“Primary Colors” is a veiled look at Bill Clinton’s 1992 pursuit of the Democratic nomination for President. At least, that’s what the press says.
So, the next question becomes, “Is all that really true?”
I’ll leave that to speculation. But, if the movie is accurate, there are two things we come to know about Bill Clinton:
1. Clinton was sincere as a loyal advocate for the working class; and,
2. Clinton was quite the promiscuous one with the ladies. As Henry Kissinger is quoted as saying in the movie “Nixon”, “power is the ultimate aphrodisiac.”
None of this is groundbreaking news. But, I was struck by the scene in the doughnut shop when John Travolta’s character, Governor Stanton, was genuinely interested in the plight of the all-night worker.
I was similarly struck when Travolta’s character was moved to tears as the black man at the library told of his struggles with dyslexia and illiteracy.
I remember taking a Myers Briggs test, and, I scored as an Extrovert, a Feeler, and a Judger. I don’t remember the other. At any rate, after i completed the test, there was a section “Famous People who Scored the Same”… First on the list was Bill Clinton. I felt pretty good about that.
Maura Tierney is delightful in the movie. Her best line is prompted by an older man asking her to fetch him a sandwich:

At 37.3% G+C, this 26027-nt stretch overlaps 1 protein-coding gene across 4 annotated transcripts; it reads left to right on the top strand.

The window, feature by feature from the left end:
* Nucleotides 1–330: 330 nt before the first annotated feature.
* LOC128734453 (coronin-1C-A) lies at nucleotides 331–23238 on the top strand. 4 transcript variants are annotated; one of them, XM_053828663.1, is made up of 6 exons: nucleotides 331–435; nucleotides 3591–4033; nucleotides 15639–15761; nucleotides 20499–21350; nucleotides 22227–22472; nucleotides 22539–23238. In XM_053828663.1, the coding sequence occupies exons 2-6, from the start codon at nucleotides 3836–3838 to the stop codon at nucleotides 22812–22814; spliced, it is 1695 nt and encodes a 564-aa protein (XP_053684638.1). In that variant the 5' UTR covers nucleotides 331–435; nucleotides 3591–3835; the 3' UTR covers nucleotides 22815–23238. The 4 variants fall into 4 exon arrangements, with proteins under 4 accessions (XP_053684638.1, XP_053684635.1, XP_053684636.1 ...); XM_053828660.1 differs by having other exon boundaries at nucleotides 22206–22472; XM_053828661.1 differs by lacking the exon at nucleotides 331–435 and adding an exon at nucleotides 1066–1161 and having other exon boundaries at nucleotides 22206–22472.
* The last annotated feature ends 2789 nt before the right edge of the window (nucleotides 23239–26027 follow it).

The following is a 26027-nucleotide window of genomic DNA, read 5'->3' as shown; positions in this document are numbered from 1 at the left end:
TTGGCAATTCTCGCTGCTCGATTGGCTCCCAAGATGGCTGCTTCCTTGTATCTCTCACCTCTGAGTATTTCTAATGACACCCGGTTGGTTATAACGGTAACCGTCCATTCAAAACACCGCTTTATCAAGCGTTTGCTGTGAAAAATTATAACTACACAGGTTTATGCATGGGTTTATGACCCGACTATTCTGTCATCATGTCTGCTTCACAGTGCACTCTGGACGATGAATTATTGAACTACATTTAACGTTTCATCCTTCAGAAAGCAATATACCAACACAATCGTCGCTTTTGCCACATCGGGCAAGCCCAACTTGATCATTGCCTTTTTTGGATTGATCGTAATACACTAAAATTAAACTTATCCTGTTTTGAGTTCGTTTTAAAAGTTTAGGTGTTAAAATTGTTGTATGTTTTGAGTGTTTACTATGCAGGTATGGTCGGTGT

“Only if you promise to pinch my cheek, and, call me sugar.”
Also, Adrien Lester plays the up and coming political activist who is disillusioned by the whole experience:
“I am not comparing the players. I don’t like the game.”
Also, I thought Emma Thompson delivered on the part of the struggling, loyal wife, who tries so hard not see that which is plainly in front of her; and, is surprised and hurt when she can finally no longer deny the truth.
Primary Colors is an entertaining expose’ on Presidential politics, and, all of its rationalizations (It’s ok for us to play dirty tricks, because we are in it for the people).
The movie also has alot to say about race relations in America, particularly in the South. Finally, “Primary Colors” is about power, how to get it, how to use it, and, how to abuse it.
If you enjoy political movies, another remarkable movie about Bill Clinton is The Special Relationship, which recasts the friendship between Clinton and former British Prime Minister Tony Blair.
Incidentally, The Special Relationship is part of a trilogy that also includes “The Queen” and “The Deal”. All three are worth a view; and, star Michael Sheen as Tony Blair.
After viewing both “Primary Colors” and “The Special Relationship”, you can also judge which actor does a better job at portraying Bill Clinton: Is it John Travolta as Governor Stanton in “Primary Colors”, or, is it Dennis Quaid in “The Special Relationship” as President Clinton?